I've just had digestion of my Christmas lunch interrupted by discovery of the Nordost VIDAR, a "cable conditioning" device.
You plug audio cables into it and it, um, conditions them.
Apparently it's been around for a few years now.
According to the ad in the newspaper gadget supplement in which I found it, "both new and used cables often have very high levels of electrical charge which must be neutralised if they are ever to achieve their maximum performance".
(Apparently this very high charge level, which comes from nowhere, has not yet been tapped as a source of environmentally friendly power.)
You can read more about it from some happy believers here.
The newspaper ad was from this outfit, who are happy to take $AU25 from anybody dumb enough to want their cables "conditioned". They're audacious enough to suggest that cables need to be regularly reconditioned, too. There's some really choice stuff on their site.
Every single claim made for this device is utter nonsense.
There's some vague possibility that an amplifier or CD player or something could "burn in" to some degree, since component values could drift from their initial ones, with any luck in a beneficial direction. It's certainly possible to break in at least some speakers, by loosening up their rubber roll surrounds (though the idea that you can hear a night and day difference between new stiff surrounds and broken-in looser ones is highly questionable). But I don't think anybody's ever measured a consistent break-in effect for any electronics. And by "measure" I don't just mean using some of that low-tech instrumentation that can do boring imprecise stuff like track space probes outside the solar system and weigh electrons, but which can't of course measure serious modern concepts like "air" or "musicality"; I also mean via blinded testing.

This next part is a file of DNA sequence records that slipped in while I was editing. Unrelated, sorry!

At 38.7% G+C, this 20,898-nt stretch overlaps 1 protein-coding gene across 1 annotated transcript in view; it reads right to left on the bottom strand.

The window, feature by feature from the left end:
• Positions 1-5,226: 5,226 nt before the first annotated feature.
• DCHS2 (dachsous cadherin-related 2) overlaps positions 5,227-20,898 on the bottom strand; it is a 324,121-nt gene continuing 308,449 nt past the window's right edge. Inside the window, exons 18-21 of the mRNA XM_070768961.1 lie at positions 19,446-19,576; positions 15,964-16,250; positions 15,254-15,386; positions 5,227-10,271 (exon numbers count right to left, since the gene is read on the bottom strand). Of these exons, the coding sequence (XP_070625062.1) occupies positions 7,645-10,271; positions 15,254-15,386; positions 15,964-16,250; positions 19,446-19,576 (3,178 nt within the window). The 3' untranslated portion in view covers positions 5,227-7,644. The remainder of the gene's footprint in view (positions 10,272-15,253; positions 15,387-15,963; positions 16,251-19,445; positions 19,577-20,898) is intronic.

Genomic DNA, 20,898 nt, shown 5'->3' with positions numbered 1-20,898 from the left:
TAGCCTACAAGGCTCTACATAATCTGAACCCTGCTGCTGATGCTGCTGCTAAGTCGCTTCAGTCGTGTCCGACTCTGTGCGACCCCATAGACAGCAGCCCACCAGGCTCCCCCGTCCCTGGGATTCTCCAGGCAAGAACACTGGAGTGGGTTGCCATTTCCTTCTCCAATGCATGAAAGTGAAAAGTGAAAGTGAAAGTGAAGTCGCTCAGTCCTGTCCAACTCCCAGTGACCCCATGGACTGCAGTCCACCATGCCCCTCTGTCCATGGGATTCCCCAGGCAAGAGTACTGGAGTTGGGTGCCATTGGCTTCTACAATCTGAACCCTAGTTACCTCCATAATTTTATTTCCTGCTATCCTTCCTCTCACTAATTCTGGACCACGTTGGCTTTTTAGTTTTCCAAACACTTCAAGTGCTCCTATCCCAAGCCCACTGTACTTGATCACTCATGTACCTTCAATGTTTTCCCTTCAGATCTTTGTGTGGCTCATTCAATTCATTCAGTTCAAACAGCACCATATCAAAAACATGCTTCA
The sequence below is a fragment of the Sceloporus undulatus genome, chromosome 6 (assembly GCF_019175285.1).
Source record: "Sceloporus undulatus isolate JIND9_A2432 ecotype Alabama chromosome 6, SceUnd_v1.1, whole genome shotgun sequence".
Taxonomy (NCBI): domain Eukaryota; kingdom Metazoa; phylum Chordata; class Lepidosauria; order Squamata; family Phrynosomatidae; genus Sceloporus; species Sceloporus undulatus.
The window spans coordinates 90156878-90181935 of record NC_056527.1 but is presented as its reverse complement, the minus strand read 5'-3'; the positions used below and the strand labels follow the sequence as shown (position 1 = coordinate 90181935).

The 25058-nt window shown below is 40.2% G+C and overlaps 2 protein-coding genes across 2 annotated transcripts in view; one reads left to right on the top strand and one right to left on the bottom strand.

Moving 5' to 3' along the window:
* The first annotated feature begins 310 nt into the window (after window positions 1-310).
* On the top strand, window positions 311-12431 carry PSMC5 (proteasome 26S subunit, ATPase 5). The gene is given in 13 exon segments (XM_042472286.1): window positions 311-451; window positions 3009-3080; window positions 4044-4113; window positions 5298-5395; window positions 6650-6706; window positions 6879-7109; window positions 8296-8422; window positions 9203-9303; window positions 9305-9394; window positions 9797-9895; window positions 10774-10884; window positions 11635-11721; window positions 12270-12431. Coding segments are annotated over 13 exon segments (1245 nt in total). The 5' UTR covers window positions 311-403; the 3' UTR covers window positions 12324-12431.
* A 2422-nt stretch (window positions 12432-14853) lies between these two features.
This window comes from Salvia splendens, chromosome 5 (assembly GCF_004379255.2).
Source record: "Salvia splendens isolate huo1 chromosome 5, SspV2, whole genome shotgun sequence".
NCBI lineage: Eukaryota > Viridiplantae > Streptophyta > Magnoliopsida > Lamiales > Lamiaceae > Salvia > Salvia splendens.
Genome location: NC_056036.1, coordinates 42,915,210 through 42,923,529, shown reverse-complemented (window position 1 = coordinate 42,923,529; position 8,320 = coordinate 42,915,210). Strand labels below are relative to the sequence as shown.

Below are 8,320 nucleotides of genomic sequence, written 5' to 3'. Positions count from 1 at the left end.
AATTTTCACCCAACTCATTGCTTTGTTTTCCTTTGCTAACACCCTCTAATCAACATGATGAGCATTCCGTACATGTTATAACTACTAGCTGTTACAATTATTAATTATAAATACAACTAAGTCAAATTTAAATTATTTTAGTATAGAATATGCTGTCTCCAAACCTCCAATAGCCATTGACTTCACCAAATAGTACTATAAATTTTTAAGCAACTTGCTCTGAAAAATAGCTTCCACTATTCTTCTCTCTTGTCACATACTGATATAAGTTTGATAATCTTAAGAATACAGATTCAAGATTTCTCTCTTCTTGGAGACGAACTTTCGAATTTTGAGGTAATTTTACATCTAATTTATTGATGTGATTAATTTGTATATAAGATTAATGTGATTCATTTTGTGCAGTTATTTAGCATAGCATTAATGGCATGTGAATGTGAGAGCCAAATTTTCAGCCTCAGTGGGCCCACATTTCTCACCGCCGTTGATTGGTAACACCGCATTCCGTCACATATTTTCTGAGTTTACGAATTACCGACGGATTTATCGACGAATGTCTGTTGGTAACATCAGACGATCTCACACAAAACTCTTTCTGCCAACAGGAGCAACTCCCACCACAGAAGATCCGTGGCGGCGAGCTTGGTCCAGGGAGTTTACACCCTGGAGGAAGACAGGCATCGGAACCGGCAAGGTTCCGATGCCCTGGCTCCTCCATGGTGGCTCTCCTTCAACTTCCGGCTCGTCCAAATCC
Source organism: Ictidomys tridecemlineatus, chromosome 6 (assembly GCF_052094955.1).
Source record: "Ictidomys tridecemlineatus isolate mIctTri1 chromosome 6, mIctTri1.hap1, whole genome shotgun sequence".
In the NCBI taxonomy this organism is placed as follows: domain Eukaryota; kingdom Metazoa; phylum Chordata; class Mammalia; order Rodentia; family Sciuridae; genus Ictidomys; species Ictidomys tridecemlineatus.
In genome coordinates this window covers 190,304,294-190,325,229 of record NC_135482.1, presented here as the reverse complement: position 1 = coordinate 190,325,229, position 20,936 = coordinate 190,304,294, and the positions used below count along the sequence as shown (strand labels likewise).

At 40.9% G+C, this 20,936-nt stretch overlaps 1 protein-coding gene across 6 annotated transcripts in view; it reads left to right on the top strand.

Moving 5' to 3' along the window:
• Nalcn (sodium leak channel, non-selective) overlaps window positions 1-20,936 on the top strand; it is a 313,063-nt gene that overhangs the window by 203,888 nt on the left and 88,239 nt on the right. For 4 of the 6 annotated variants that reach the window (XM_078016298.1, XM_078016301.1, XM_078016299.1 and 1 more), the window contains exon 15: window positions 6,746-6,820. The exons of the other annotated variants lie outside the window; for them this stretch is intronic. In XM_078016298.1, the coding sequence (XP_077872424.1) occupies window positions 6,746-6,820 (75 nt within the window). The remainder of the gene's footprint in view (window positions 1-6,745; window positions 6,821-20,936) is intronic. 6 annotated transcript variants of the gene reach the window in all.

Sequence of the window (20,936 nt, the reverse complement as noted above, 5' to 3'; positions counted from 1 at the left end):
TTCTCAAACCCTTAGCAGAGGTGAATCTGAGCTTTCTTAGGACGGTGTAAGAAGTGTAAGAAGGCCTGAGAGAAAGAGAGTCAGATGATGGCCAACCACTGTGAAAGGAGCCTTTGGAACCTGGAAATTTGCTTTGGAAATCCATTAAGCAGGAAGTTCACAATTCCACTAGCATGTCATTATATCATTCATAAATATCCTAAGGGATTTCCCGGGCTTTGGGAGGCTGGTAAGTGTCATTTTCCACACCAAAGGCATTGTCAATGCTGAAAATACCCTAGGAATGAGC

Nordost sell a one metre digital RCA lead for two thousand US dollars. Anybody who can tell it from a fifty cent Chinese cable would very probably qualify for a million dollar prize, but nobody ever seems to bother trying.
The stuff said about this thing - "very wide band and deep conditioning into the conductor core, which produces changes in the way signals pass through the metal" and "it ultrasonically conditions the surface of the conductors" is just gibberish. Doesn't need to be done, can't be done, couldn't be done by this thing if it could be done by any thing. It's all so wrong that it almost wraps around into rightness again.
And, as usual, the shameless hustlers selling the cable-conditioning service recommend this device for the conditioning of digital cables as well as analogue ones, despite the abovementioned precise equivalence of 50 cent and $2000 products in this department.
That's it. They've done it. They've wrapped it around.
The Nordost VIDAR is, officially, now so fraudulent that it's not any more.
It's now a wonderful product and I recommend it highly.